April 16, 2011
Windy Point Wildflowers
This small flower is part of the sunflower family, and if you magnify the photo you will see the center is composed of a ring of TINY flowers of 5 flower petals each. There are smaller "bumps' in the center which are just the tiny flowers waiting to bloom. The long petals easily seen are called "ray flowers". I never knew!
I heard this called a star flower...maybe a "blazing star"? I'm not convinced although it has star-like qualities!
This is another variety of lupines.
Meet our old friend the monkey flower! Didn't you love these when you were a kid?
The hillside was covered in mostly yellow blooms, but if we come back in a couple of weeks, it may be yellow but it will consist of other varieties of plants in bloom!
Our downhill view across the trail into the river canyon...no wonder we were warned to keep our eyes on the trail, even while we investigated flora along the way! This is where less experienced hikers turn back.
In California we often think everything similar to this is a California Poppy, but this doesn't have a pink disc at the underside base, and the blooms are smaller.
I caught a glimpse of this kayak-er, in an opportune moment, making his way down the river. He's the first one I saw this year riding through the whitewater.
Foothill Hikers listening intently to one of our experts while breaking in the shade. I couldn't hear him and focused on getting more macro shots, making my time productive!
The Experts enjoying a break at the river.
These reportedly provide large amounts of nectar. So many diners to choose from with cluster flowers!
My own favorite lupine shot! The sun was hanging in the perfect angle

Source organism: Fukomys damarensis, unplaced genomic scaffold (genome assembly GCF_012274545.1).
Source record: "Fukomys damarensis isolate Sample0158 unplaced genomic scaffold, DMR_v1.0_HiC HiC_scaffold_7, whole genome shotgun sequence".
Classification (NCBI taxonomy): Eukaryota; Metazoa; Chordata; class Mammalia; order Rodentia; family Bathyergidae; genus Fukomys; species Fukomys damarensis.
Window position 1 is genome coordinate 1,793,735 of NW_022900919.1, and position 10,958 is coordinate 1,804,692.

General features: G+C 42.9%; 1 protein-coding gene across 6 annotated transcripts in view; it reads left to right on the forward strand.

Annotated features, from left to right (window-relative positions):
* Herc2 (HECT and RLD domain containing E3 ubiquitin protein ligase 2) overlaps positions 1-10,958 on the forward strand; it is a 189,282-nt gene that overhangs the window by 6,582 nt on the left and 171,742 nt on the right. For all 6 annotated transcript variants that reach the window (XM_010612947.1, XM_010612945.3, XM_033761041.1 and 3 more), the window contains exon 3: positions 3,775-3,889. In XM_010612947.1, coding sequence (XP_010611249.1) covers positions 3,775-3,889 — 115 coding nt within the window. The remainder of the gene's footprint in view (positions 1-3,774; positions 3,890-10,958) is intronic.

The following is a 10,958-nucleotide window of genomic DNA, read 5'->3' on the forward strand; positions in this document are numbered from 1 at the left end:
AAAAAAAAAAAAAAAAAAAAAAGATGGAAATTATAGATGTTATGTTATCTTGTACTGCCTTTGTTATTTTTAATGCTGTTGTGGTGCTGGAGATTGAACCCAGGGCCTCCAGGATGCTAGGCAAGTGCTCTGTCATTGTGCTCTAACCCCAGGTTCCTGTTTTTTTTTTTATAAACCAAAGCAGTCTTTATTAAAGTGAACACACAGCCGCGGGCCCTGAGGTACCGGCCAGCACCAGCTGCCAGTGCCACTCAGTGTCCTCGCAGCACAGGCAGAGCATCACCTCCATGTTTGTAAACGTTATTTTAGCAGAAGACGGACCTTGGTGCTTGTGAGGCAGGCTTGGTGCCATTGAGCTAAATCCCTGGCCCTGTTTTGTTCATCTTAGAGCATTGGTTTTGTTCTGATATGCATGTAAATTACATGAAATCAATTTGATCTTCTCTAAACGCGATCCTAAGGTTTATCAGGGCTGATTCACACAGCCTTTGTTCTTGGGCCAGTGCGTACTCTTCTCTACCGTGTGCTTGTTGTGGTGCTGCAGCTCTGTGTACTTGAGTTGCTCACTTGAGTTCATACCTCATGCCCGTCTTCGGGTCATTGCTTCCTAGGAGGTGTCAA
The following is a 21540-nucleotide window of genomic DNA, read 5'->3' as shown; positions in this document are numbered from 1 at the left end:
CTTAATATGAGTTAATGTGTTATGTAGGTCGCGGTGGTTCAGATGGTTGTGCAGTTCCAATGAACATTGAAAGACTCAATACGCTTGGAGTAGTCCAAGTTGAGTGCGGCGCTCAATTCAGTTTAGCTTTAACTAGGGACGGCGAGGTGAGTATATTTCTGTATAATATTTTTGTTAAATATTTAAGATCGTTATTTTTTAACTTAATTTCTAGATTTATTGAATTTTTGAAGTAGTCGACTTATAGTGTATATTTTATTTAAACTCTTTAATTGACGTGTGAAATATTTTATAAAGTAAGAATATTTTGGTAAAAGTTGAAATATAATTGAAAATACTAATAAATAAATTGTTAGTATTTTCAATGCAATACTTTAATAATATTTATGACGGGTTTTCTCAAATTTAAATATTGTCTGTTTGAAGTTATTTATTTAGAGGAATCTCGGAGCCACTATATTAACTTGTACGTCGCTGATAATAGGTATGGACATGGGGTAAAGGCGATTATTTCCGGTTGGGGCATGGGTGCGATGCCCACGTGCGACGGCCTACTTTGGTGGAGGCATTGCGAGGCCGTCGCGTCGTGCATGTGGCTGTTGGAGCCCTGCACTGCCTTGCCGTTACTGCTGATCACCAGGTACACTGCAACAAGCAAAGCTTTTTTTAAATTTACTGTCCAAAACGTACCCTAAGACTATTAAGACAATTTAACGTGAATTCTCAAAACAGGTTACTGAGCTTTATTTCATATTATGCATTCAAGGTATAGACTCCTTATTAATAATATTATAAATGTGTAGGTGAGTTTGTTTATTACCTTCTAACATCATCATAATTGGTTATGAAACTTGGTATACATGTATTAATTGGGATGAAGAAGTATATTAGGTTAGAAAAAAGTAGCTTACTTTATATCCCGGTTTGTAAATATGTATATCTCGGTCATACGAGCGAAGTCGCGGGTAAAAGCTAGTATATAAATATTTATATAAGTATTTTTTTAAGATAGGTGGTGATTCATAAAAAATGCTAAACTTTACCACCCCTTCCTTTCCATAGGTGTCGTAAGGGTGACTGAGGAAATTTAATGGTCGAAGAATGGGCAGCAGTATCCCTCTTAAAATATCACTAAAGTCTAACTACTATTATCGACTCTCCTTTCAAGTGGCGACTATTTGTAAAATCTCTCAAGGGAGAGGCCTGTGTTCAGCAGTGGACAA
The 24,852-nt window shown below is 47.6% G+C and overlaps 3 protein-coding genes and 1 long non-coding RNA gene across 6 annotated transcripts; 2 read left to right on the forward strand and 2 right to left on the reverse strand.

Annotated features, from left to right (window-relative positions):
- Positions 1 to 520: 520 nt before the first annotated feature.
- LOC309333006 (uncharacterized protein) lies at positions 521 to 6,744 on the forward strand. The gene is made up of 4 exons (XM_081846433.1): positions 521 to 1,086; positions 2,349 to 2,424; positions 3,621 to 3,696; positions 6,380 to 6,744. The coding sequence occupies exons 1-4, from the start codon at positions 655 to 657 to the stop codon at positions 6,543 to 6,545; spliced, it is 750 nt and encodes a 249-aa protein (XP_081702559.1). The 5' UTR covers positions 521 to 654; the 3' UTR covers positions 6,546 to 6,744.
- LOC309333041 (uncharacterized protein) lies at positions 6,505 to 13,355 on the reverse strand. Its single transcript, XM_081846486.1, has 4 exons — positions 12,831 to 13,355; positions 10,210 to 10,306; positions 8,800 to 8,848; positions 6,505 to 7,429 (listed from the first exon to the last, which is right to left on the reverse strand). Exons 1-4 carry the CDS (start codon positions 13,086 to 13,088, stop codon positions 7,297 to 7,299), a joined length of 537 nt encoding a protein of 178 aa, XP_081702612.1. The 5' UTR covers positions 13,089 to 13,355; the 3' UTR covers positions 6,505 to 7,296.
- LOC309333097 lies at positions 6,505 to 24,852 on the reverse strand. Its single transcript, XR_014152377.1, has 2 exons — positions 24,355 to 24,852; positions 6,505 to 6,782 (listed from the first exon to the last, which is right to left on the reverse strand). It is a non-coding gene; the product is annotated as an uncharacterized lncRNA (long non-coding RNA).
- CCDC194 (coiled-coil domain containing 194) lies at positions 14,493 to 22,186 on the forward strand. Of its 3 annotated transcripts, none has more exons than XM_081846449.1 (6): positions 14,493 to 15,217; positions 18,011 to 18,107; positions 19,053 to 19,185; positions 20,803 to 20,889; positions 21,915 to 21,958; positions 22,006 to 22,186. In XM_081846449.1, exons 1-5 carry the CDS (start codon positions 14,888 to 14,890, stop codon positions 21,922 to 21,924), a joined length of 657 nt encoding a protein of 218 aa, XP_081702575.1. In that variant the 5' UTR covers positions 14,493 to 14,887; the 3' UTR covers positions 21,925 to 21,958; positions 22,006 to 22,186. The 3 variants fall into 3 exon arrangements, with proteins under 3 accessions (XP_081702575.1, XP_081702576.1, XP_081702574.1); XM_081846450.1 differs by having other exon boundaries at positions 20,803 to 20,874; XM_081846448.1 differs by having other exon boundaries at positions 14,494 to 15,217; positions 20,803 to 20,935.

to glow through the vibrant purple petals.
This plant has extremely tiny leaves and flower petals so I am happy to give Nikon bragging rights for the S8100v1.0. Once you get the hang of it, and take the time to achieve the lighting and focus area you desire, there are details beyond what you can see in person, but discover when you get home. Use you computer to zoom even closer! It also has a wider lense than previous models which is helpful for canyon or panoramic shots.
I heard these referred to as popcorn flowers but they resemble pussytoes in my book, The Laws Field Guide to the Sierra Nevada. I am waiting for the Native Plant Society book for identifying wildflowers in Nevada and Plumas Counties. I will keep you posted.
A Sierra newt in hiding at the creek we crossed to get to the river.
Brown Bells of the lilac family.
With this shot zoomed, you can find the purple spots the blooms are known for.
Tiny little things as you can see by the finger size!
In a couple of weeks we will see hatched monarch eggs which are laid on the underside of these leaves!
For more information about this hike and directions,
or join Sierra Foothill Hikers.
This group is dynamic and has something for everyone. Of all the hiking clubs I have joined and left, none had the number of hikers allowed on a trip limited so groups are small and a new person doesn't get lost in a crowd. It also makes a hiking experience a truly peaceful, pleasurable and pressureless event! Pausing for photos or rest aren't frowned upon, and you won't get lost! Dogs are included whenever possible. Whatever length, and difficulty level you are ready for, hikes at a variety of times of day for invigorating adventures
with a group of friendly, supportive, outdoorsy people are the norm. Meetup also invites you to other organizations' events that can enrich your knowledge and
outdoor opportunities including:
REI trainings and events, and more!